Stock Markets: More Pain Seen Before Any Gain : LUSENET : Grassroots Information Coordination Center (GICC) : One Thread

Sunday April 16 3:35 PM ET

More Pain Seen Before Any Gain

By Eric Wahlgren

NEW YORK (Reuters) - Fasten those seat belts -- again. Another spasm of selling is seen seizing the U.S. stock market early this week before the buyers with the nerves of steel tiptoe back in, looking for big markdowns among old and new economy issues alike.

Although Wall Street pros expect the market to bottom out mid-week after Friday's apocalyptic drop, before then stocks could dive some more as investors who borrowed money to buy stocks may be forced to sell when faced with margin calls.

``I think we are probably going to have a weak opening and a few margin calls,'' said Peter Canelo, U.S. equity strategist at Morgan Stanley Dean Witter & Co. (NYSE:MWD - news), on Sunday. ``I expect some attempt at a bottoming in the middle of the week. But even if you see a low in the technology stocks, I don't necessarily think that it necessarily means we are going back to the races. It could be an extended consolidation in the 'new economy' stocks that could take us through the end of the year.''

With the stock market sinking faster than a brick tossed into Manhattan's East River, even strong corporate earnings reports, usually a dependable pick-me-up for share prices, are expected to do little this week to stop the plunge. For what it's worth, nearly 200 of the 500 companies in the Standard & Poor's 500 index (^SPX - news) are set to trot out their earnings reports over the next five sessions, including two of the Dow average's newest components, software giant Microsoft Corp. (NasdaqNM:MSFT - news) and Intel Corp.(NasdaqNM:INTC - news), the world's No. 1 chipmaker.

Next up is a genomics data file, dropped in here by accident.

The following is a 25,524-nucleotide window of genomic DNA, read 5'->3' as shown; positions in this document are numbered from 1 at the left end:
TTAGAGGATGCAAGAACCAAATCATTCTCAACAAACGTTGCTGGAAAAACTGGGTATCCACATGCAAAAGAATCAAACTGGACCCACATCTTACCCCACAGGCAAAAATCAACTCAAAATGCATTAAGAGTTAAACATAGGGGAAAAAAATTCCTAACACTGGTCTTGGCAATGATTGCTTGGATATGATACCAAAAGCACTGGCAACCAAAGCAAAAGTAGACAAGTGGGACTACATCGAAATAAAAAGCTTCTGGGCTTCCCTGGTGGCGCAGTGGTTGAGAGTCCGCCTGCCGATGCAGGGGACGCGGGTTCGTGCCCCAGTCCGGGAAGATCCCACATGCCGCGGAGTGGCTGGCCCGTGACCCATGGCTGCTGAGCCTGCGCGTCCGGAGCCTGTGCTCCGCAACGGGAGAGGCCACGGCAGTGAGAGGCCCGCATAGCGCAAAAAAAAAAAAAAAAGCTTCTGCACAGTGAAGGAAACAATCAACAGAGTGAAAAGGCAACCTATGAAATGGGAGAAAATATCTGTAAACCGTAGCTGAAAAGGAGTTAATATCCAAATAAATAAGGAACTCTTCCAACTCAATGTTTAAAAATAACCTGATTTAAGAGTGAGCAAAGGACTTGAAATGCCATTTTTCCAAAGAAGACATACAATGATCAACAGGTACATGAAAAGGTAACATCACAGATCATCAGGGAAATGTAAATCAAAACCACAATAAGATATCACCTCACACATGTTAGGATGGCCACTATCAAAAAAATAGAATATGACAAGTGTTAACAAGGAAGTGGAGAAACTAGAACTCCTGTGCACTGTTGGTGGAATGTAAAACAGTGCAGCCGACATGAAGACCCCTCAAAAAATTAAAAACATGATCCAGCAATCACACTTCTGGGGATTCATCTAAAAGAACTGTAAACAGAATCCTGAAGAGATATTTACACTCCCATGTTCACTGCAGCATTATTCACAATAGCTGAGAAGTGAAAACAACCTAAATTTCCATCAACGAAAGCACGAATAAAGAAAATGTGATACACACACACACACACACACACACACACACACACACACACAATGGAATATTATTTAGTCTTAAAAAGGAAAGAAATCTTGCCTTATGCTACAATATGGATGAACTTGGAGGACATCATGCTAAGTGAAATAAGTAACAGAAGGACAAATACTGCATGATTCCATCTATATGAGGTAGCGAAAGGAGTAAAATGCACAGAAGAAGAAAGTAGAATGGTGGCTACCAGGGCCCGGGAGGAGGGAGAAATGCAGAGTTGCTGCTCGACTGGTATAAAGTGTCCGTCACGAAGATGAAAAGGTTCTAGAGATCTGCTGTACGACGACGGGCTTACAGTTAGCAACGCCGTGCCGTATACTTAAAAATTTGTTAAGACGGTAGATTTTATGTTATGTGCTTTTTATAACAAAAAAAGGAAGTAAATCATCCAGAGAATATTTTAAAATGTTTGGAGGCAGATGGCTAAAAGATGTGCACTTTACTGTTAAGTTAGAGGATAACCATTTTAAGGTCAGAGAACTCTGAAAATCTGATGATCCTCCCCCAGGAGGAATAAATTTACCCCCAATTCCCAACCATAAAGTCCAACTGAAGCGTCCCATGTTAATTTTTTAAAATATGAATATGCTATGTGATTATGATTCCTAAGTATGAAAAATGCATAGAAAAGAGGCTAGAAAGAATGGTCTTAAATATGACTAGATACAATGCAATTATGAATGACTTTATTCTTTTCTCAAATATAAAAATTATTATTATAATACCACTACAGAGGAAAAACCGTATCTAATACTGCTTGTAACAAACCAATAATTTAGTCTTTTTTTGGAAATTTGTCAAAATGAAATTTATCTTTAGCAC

But consider the lot of Sun Microsystems Inc. (NasdaqNM:SUNW - news), which fell 1 1/4 to 76 1/2 on Friday, despite estimate-topping earnings from the leading maker of powerful computer servers used to run Web sites.

``There is just so much nervousness out there,'' said Larry Rice, chief investment officer at Josephthal Lyon & Ross, referring to the broad rollback. ``It certainly can't be Sun Micro's earnings.''

Alan Newman, technical analyst at H.D. Brous & Co. in Great Neck, N.Y., also predicted another downdraft before the market settles a bit.

``I suspect a lot further on the downside. Over the short term, I would expect some kind of bottom,'' Newman said.

``We just cannot keep going down at the same rate every day.''



Giving Wall Street motion sickness on Friday was the Dow Jones industrial average's (^DJI - news) record one-day point drop of 617.78, or 5.66 percent, to 10,305.77, as financial stocks erased all their recent gains.

More dramatic still, in percentage terms, was the Nasdaq composite index's (^IXIC - news) plunge Friday of 9.67 percent -- also a record one-day point decline of 355.49 -- to 3,321.29, as investors continued to bail out of high-priced tech shares.

The catalyst for throwing stocks overboard had been a stronger-than-expected Consumer Price Index figure for March that showed inflation at the consumer level rose at a much faster rate than anticipated. Core CPI, which excludes volatile food and energy prices, jumped 0.4 percent in March -- its biggest gain in more than five years.

But over the weekend, U.S. officials, including President Clinton and U.S. Treasury Secretary Lawrence Summers addressed the market's gyrations, saying the outlook for the U.S. economy was positive.

``I think that the investment climate and the markets will take care of themselves,'' Clinton told reporters covering his visit to California's Sequoia National Forest. ``I think that they'll go up and they'll go down, but I think long-term trends are quite positive.''